The chorus needs still more voices, ESPECIALLY MEN'S VOICES. There is no audition for the chorus, but it certainly helps if you read music at least a little bit. There is little time to hammer out individual notes in rehearsal, so "homework" is the rule. One nice thing is that Dr. Dickson almost always recommends a CD recording of the work(s) being prepared, so one can listen to the music and follow the score. This helps immensely...plus you get a great CD to add to your collection! The soloists are drawn from the chorus, with auditions being held for those parts. Rehearsals are held on Monday evenings from 7:00 till 9:15 at the Seminary. If you are interested in joining this growing choral group, simply call Dr. John Dickson at the Southern Baptist Theological Seminary.

Mandolin Magic!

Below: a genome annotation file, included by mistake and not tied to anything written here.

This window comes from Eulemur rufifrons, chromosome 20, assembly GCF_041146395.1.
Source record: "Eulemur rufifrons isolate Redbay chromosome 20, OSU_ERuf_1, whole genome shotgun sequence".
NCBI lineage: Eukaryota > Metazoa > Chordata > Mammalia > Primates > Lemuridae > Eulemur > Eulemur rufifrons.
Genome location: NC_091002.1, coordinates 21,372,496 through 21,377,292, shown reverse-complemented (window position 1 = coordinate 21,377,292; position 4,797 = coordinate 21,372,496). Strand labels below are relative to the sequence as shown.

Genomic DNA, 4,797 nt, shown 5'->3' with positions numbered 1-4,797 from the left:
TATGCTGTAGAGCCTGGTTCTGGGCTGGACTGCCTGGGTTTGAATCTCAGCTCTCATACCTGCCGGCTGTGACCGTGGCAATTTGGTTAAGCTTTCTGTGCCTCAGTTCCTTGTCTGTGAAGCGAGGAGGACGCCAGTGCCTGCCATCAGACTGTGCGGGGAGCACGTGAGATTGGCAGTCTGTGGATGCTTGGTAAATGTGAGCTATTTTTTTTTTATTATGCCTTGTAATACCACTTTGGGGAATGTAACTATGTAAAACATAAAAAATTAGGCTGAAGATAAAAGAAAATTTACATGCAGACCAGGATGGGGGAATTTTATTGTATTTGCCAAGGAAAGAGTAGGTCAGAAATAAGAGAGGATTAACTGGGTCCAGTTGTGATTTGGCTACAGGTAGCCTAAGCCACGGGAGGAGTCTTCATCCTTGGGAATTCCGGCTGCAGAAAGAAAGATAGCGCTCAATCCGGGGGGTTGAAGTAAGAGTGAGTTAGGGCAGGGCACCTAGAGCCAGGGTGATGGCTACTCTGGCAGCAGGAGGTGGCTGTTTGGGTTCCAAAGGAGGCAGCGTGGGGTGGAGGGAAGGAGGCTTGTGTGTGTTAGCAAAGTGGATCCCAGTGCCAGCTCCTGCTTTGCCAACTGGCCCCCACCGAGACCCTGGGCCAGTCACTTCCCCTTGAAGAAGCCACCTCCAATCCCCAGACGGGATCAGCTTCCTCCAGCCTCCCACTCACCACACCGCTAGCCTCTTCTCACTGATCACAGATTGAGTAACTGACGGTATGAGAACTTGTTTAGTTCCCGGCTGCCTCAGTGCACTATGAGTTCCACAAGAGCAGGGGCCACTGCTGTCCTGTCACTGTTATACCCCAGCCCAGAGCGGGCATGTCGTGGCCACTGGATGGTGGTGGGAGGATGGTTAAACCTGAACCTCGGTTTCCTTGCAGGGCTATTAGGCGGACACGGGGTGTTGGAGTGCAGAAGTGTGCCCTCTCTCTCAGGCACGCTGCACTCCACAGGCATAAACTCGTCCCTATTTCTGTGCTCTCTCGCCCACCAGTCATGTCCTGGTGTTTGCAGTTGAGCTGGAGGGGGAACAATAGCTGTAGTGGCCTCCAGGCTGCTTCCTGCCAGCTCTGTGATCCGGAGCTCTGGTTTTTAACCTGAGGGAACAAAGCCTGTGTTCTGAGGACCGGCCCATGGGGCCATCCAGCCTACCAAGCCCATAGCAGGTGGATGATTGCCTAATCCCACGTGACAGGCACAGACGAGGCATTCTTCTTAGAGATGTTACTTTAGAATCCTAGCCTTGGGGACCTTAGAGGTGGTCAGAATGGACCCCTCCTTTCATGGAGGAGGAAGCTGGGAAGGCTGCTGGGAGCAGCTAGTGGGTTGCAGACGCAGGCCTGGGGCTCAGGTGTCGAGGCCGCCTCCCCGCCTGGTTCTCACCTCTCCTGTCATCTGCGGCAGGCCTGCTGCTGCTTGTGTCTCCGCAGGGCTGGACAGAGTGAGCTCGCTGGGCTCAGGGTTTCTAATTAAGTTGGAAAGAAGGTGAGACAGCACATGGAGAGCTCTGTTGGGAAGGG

The Louisville Mandolin Orchestra is hosting the 1997 Convention of the Classical Mandolin Society of America. Convention activities begin at the Galt House on Wednesday, November 5 and continue through Sunday, November 9. Besides the demonstrations, vendor displays, and workshops, the Convention will feature "Mando Magnificat III," a Lonesome Pine Specials concert at the Kentucky Center for the Arts' Bomhard Theatre on Friday, November 7, at 8:00 p.m. This concert will showcase some of the world's finest individual mandolin players, including Sam Bush and Tony Williamson, as well as some of the premiere mandolin groups, including the LMO and the Nashville Mandolin Ensemble. On Saturday, November 8, a final convention concert at the Bomhard will feature the LMO as well as the 1997 Convention En Masse Orchestra (you haven't lived until you've heard 100+ mandolins together on one small stage) and other notable groups, including the Mair-Davis Duo (from Providence, Rhode Island) and the Uptown Mandolin Quartet (from Lawrence, Kansas).